On June 1, 2020, peaceful protesters assembled across the street from the White House in Lafayette Park to protest the killing of George Floyd by four Minneapolis police officers. The protesters had assembled peacefully in the park as they had the right to do under the First, Fifth and Fourteenth Amendments. 


Still stinging from media reports over the previous weekend that he had fled into a secure White House bunker for personal safety after hearing the chants of protesters in front of the White House. Trump decided to stage a political photo op to show a “strongman” image in a crisis. The soon to be infamous photo op would take place at the St. John’s Episcopal Church located across the street from the White House. 


The problem was that the President and his administration stooges would have to walk across Lafayette Square to reach the church—an area occupied by protesters. That’s where Barr comes into the picture. 


Either late Sunday afternoon (May 31) or early Monday morning (June 1) Barr instructed U.S. Park Police, through Justice Department intermediaries, to move the protesters further away from the White House. Later Monday, Barr was televised on the cable news outlets walking in an area between the White House and the protesters amid chants against his presence. The Attorney General was not pleased that his instructions to move the protesters further away from the White House had been unsuccessful.


Barr Orders Clearing of Park


In a huff and knowing the President was close to making his photo op trek from the White House to the church, Barr ordered the Park Police and the military police to clear the protesters out of Lafayette Square. 


The police used tear gas canisters, pepper balls, pepper spray, horses, batons, and metal shields to remove the protesters from the square. The Rector of the St. John church, Virginia Gerbasi, was gassed and overrun by the rampaging police. She was forced away from the church by “flash-bang explosions,” rubber bullets, and metal shields.


Unlawful Riot Control on Peaceful Protesters 


The unlawful “riot control” assault on the peaceful protesters was a “law enforcement” operation. 


The Attorney General of the United States does not have either law enforcement duties or powers. The Judiciary Act of 1789 bestowed upon the U.S. Attorney General a sole authority: prosecute federal crimes in the “Judicial Courts” of the United States. It was a prosecutorial, not law enforcement, power given to the Attorney General. The establishment of the U.S. Justice Department in 1870 did not give the Attorney General any law enforcement powers.


Duties of AG Do Not Include Law Enforcement


The Justice Department’s Organization, Mission & Functions Manual spell out the “principal duties” of the U.S. Attorney General:


  • Represent the United States in legal matters.
  • Supervise and direct the administration and operation of the offices, boards, divisions, and bureaus that comprise the Department.
  • Furnish advice and opinions, formal and informal, on legal matters to the President and the Cabinet and the heads of the executive departments and agencies of the government, as provided by law. 
  • Make recommendations to the President concerning appointments to federal judicial positions and to positions within the Department, including U.S. Attorneys and U.S. Marshals.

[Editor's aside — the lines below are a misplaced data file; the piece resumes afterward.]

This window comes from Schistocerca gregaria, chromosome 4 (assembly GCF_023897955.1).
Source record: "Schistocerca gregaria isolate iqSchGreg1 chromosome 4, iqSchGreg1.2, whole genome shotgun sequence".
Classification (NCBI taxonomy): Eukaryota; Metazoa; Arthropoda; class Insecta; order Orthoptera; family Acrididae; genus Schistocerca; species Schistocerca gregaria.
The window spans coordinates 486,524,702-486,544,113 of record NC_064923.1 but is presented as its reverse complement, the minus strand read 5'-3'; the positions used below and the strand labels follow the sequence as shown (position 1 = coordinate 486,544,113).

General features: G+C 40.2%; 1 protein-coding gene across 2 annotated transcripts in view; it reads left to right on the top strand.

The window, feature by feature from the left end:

• Represent or supervise the representation of the United States Government in the Supreme Court of the United States and all other courts, foreign and domestic, in which the United States is a party or has an interest as may be deemed appropriate.
  • Perform or supervise the performance of other duties required by statute or Executive Order.


There are no law enforcement powers in these principal duties.


President Trump has denied that he either ordered or instructed that the protesters be forcibly removed from Lafayette Square. 


That leaves Attorney General Barr as the person solely responsible for the combined law enforcement/military assault on the peaceful protesters.


The order was both unlawful and unconstitutional. It was, in fact, a criminal order given by the Attorney General of the United States. 


Texas AG Also Acting Outside Scope of Authority


We recently posted a piece about Texas Attorney General Ken Paxton assuming judicial powers that were not within the purview as attorney general of the state of Texas as part of a “political stunt.”


What Attorney General Barr did with his unauthorized law enforcement and military decision to assault peaceful protesters is criminal. 


This attorney general has not only undermined the core principles of the Justice Department but has corrupted the Department to an unprecedented extent. The AG has been caught up in the constant pursuit of serving President Trump’s corrupt political demands. He is complicit in seeing that Trump’s “enemies” are investigated and threatened with prosecution while his corrupt allies are given special treatment.


The Attorney General has now abused his authority to a shameful, intolerable degree by ordering a military assault on peaceful U.S. citizens just so the President could have a campaign photo op with a Bible in front of the St. John church.


The Judiciary Committee of the House of Representatives should immediately open an inquiry into whether the Attorney General’s criminal assault on the Lafayette Square protesters constitutes an Article II impeachable offense.


Attorney General Barr cannot be this nation’s principal criminal prosecutor and a quasi-third world military thug at the same time.